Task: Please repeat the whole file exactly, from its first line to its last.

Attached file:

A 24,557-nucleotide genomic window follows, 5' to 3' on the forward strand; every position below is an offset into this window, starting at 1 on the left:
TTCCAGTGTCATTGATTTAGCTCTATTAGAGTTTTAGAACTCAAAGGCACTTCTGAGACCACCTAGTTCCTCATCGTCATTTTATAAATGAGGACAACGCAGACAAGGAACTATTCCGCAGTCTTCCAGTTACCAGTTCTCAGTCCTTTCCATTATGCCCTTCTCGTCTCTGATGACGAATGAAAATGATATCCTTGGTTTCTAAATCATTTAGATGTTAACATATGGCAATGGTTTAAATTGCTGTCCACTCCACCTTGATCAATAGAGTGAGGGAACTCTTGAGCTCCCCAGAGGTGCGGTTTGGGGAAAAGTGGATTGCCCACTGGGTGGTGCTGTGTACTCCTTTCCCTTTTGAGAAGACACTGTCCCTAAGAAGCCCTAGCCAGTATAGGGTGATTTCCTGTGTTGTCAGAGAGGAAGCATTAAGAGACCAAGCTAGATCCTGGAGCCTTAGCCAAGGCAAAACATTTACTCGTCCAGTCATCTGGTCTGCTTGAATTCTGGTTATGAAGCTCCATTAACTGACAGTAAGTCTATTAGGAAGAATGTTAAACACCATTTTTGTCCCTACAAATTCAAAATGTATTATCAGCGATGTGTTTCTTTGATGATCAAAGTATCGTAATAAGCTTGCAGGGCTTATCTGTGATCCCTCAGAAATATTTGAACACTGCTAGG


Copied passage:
A 24,557-nucleotide genomic window follows, 5' to 3' on the forward strand; every position below is an offset into this window, starting at 1 on the left:
TTCCAGTGTCATTGATTTAGCTCTATTAGAGTTTTAGAACTCAAAGGCACTTCTGAGACCACCTAGTTCCTCATCGTCATTTTATAAATGAGGACAACGCAGACAAGGAACTATTCCGCAGTCTTCCAGTTACCAGTTCTCAGTCCTTTCCATTATGCCCTTCTCGTCTCTGATGACGAATGAAAATGATATCCTTGGTTTCTAAATCATTTAGATGTTAACATATGGCAATGGTTTAAATTGCTGTCCACTCCACCTTGATCAATAGAGTGAGGGAACTCTTGAGCTCCCCAGAGGTGCGGTTTGGGGAAAAGTGGATTGCCCACTGGGTGGTGCTGTGTACTCCTTTCCCTTTTGAGAAGACACTGTCCCTAAGAAGCCCTAGCCAGTATAGGGTGATTTCCTGTGTTGTCAGAGAGGAAGCATTAAGAGACCAAGCTAGATCCTGGAGCCTTAGCCAAGGCAAAACATTTACTCGTCCAGTCATCTGGTCTGCTTGAATTCTGGTTATGAAGCTCCATTAACTGACAGTAAGTCTATTAGGAAGAATGTTAAACACCATTTTTGTCCCTACAAATTCAAAATGTATTATCAGCGATGTGTTTCTTTGATGATCAAAGTATCGTAATAAGCTTGCAGGGCTTATCTGTGATCCCTCAGAAATATTTGAACACTGCTAGG